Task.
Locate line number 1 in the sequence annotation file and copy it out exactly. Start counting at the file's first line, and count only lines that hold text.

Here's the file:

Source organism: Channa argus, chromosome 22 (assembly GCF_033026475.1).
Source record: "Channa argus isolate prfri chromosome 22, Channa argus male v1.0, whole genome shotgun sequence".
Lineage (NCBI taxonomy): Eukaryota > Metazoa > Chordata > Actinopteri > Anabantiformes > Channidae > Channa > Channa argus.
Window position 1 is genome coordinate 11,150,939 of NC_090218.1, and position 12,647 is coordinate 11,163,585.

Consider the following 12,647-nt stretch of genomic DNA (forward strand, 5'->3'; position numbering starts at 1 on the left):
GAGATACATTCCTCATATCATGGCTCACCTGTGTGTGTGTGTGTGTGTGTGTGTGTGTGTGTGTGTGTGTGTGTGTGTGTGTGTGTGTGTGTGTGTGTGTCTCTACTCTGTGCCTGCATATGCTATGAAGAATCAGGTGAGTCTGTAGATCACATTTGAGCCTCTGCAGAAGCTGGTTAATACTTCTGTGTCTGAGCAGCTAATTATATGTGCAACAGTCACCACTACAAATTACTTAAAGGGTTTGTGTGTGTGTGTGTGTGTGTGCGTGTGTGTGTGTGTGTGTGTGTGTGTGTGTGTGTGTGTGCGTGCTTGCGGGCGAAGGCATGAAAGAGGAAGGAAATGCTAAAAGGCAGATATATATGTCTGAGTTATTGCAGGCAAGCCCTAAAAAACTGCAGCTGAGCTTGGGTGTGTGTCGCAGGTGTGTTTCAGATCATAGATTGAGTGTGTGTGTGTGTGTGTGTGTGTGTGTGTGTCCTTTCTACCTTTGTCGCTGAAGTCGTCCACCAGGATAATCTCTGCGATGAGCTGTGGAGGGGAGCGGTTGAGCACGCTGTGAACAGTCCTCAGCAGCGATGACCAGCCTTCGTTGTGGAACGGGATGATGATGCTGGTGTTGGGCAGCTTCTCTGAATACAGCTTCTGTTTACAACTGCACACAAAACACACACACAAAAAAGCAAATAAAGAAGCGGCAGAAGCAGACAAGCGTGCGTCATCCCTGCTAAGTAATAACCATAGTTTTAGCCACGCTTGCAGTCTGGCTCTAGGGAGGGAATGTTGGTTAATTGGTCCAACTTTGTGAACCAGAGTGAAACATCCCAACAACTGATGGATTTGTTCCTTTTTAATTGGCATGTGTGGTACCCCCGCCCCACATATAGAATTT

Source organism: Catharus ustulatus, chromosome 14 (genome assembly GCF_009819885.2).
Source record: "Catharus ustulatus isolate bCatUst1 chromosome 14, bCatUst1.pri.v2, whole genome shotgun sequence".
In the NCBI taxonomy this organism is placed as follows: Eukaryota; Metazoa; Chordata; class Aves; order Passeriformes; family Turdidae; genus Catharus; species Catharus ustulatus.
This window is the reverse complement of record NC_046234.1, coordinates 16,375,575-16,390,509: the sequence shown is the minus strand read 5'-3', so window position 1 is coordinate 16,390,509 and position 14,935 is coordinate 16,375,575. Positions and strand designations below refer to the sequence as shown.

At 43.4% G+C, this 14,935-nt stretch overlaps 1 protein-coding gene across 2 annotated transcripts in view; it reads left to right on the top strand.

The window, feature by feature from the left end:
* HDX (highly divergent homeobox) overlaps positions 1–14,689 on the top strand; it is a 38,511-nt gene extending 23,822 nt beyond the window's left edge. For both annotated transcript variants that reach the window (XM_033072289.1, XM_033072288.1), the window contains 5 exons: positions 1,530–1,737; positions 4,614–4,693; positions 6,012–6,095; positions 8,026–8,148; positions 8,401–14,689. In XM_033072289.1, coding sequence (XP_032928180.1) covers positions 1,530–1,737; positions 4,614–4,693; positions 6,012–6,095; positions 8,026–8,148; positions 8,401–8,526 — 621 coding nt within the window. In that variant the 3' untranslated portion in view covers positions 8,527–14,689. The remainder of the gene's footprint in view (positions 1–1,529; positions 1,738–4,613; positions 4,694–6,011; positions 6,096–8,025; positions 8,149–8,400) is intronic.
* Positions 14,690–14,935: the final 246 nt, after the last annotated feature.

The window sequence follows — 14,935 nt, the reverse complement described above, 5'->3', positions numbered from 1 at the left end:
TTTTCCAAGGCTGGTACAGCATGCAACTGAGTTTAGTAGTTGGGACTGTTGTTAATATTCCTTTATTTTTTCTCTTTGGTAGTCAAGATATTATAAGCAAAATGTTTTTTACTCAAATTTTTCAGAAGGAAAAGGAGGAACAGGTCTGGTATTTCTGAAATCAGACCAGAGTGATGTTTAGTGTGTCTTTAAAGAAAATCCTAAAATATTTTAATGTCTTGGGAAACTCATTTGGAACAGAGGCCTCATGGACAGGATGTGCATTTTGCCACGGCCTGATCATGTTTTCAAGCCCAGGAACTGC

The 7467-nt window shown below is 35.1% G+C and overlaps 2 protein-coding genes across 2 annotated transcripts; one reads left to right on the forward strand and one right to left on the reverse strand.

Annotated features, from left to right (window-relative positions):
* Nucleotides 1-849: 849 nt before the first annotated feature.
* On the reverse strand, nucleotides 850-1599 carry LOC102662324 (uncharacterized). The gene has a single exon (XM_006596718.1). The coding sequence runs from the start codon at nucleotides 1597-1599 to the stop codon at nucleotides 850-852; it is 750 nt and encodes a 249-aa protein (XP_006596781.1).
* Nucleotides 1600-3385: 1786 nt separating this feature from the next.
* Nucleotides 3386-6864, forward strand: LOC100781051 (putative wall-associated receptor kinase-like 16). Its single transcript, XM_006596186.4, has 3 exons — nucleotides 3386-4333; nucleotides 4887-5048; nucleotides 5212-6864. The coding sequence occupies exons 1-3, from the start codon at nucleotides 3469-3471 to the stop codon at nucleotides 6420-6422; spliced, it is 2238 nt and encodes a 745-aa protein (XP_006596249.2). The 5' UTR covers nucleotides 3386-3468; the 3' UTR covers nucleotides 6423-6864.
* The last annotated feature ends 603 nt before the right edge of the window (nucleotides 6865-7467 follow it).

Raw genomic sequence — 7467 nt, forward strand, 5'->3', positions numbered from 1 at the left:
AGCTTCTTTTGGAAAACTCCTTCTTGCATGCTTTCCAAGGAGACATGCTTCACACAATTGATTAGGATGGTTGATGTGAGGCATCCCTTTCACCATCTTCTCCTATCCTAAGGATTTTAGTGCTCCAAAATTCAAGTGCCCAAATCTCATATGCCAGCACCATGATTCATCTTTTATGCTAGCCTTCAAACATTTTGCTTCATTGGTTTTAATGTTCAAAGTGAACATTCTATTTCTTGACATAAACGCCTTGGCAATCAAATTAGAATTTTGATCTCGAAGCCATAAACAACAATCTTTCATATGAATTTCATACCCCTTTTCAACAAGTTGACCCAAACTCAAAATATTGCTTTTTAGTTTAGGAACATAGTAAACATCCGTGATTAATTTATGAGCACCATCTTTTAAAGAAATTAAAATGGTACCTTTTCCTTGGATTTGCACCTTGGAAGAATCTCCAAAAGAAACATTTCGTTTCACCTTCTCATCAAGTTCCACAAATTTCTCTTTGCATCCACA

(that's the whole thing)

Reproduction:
Source organism: Channa argus, chromosome 22 (assembly GCF_033026475.1).